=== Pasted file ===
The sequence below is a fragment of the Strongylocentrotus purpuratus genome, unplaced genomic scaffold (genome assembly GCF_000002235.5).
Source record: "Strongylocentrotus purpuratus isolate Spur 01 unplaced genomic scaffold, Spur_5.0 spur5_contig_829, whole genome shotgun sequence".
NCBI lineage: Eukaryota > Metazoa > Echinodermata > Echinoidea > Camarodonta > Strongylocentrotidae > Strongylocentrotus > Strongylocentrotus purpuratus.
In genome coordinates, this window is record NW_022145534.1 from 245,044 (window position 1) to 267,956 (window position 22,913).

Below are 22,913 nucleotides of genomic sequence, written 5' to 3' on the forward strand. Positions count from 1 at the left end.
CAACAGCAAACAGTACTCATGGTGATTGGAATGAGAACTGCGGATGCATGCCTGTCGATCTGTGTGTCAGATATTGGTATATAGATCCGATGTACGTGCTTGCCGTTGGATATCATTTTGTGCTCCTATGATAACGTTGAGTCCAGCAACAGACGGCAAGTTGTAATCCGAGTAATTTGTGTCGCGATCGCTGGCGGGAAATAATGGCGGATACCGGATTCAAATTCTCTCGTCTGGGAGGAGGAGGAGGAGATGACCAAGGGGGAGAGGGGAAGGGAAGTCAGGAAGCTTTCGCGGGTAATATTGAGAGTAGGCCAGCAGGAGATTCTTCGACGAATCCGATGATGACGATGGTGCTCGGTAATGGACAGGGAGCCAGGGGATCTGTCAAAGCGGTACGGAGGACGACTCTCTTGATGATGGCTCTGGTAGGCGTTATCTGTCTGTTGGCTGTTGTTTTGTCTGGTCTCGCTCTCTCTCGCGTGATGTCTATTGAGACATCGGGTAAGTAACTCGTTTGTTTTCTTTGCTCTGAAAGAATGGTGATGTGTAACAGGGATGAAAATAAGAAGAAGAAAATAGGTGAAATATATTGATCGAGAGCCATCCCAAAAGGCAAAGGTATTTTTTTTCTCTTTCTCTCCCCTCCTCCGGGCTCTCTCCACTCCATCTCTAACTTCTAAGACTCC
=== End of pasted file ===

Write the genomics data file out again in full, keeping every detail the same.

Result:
The sequence below is a fragment of the Strongylocentrotus purpuratus genome, unplaced genomic scaffold (genome assembly GCF_000002235.5).
Source record: "Strongylocentrotus purpuratus isolate Spur 01 unplaced genomic scaffold, Spur_5.0 spur5_contig_829, whole genome shotgun sequence".
NCBI lineage: Eukaryota > Metazoa > Echinodermata > Echinoidea > Camarodonta > Strongylocentrotidae > Strongylocentrotus > Strongylocentrotus purpuratus.
In genome coordinates, this window is record NW_022145534.1 from 245,044 (window position 1) to 267,956 (window position 22,913).

Below are 22,913 nucleotides of genomic sequence, written 5' to 3' on the forward strand. Positions count from 1 at the left end.
CAACAGCAAACAGTACTCATGGTGATTGGAATGAGAACTGCGGATGCATGCCTGTCGATCTGTGTGTCAGATATTGGTATATAGATCCGATGTACGTGCTTGCCGTTGGATATCATTTTGTGCTCCTATGATAACGTTGAGTCCAGCAACAGACGGCAAGTTGTAATCCGAGTAATTTGTGTCGCGATCGCTGGCGGGAAATAATGGCGGATACCGGATTCAAATTCTCTCGTCTGGGAGGAGGAGGAGGAGATGACCAAGGGGGAGAGGGGAAGGGAAGTCAGGAAGCTTTCGCGGGTAATATTGAGAGTAGGCCAGCAGGAGATTCTTCGACGAATCCGATGATGACGATGGTGCTCGGTAATGGACAGGGAGCCAGGGGATCTGTCAAAGCGGTACGGAGGACGACTCTCTTGATGATGGCTCTGGTAGGCGTTATCTGTCTGTTGGCTGTTGTTTTGTCTGGTCTCGCTCTCTCTCGCGTGATGTCTATTGAGACATCGGGTAAGTAACTCGTTTGTTTTCTTTGCTCTGAAAGAATGGTGATGTGTAACAGGGATGAAAATAAGAAGAAGAAAATAGGTGAAATATATTGATCGAGAGCCATCCCAAAAGGCAAAGGTATTTTTTTTCTCTTTCTCTCCCCTCCTCCGGGCTCTCTCCACTCCATCTCTAACTTCTAAGACTCC